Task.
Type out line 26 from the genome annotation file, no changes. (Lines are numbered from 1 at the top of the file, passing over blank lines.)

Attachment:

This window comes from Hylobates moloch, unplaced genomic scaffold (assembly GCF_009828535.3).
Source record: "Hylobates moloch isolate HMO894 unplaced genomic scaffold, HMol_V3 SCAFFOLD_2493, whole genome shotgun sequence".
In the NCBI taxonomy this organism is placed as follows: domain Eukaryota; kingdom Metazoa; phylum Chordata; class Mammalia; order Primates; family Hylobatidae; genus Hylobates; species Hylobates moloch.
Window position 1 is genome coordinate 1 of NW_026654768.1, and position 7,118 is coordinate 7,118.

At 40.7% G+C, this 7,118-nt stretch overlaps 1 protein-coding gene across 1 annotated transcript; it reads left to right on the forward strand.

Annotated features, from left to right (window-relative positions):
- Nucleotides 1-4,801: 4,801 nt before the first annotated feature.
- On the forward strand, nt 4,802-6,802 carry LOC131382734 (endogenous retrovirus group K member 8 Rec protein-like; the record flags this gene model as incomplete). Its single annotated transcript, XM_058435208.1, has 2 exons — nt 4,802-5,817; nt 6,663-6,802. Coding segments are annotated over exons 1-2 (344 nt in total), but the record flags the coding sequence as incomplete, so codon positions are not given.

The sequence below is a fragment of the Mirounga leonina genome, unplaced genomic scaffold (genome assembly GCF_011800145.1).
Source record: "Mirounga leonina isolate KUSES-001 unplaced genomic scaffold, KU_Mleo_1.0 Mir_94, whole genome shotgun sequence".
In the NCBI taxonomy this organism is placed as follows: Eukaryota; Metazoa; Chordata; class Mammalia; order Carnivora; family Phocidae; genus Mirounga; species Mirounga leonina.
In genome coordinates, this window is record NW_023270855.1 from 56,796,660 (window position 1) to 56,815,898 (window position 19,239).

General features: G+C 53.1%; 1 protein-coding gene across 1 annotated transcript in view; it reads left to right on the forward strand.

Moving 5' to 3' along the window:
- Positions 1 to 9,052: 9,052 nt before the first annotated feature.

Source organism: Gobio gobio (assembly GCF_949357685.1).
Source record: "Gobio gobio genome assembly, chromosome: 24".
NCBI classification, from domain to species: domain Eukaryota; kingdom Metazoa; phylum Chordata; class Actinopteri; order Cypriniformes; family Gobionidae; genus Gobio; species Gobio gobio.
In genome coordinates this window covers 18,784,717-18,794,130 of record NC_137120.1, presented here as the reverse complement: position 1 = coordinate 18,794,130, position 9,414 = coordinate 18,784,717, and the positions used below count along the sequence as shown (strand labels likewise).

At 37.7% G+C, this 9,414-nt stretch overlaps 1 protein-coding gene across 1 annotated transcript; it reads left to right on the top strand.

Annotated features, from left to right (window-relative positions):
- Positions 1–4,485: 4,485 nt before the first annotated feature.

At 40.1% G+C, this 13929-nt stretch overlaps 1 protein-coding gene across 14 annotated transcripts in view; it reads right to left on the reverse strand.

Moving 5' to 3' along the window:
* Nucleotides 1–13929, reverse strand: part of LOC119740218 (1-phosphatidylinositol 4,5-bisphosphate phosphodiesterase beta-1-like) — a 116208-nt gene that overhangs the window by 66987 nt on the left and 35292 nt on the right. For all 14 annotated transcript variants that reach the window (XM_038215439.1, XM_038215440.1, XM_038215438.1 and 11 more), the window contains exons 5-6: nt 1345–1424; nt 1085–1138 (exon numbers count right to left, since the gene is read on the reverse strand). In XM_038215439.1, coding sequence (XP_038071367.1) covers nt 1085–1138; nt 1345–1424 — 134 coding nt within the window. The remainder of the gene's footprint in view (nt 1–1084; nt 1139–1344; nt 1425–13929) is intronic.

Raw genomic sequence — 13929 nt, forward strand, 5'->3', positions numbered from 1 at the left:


Raw genomic sequence — 13929 nt, forward strand, 5'->3', positions numbered from 1 at the left: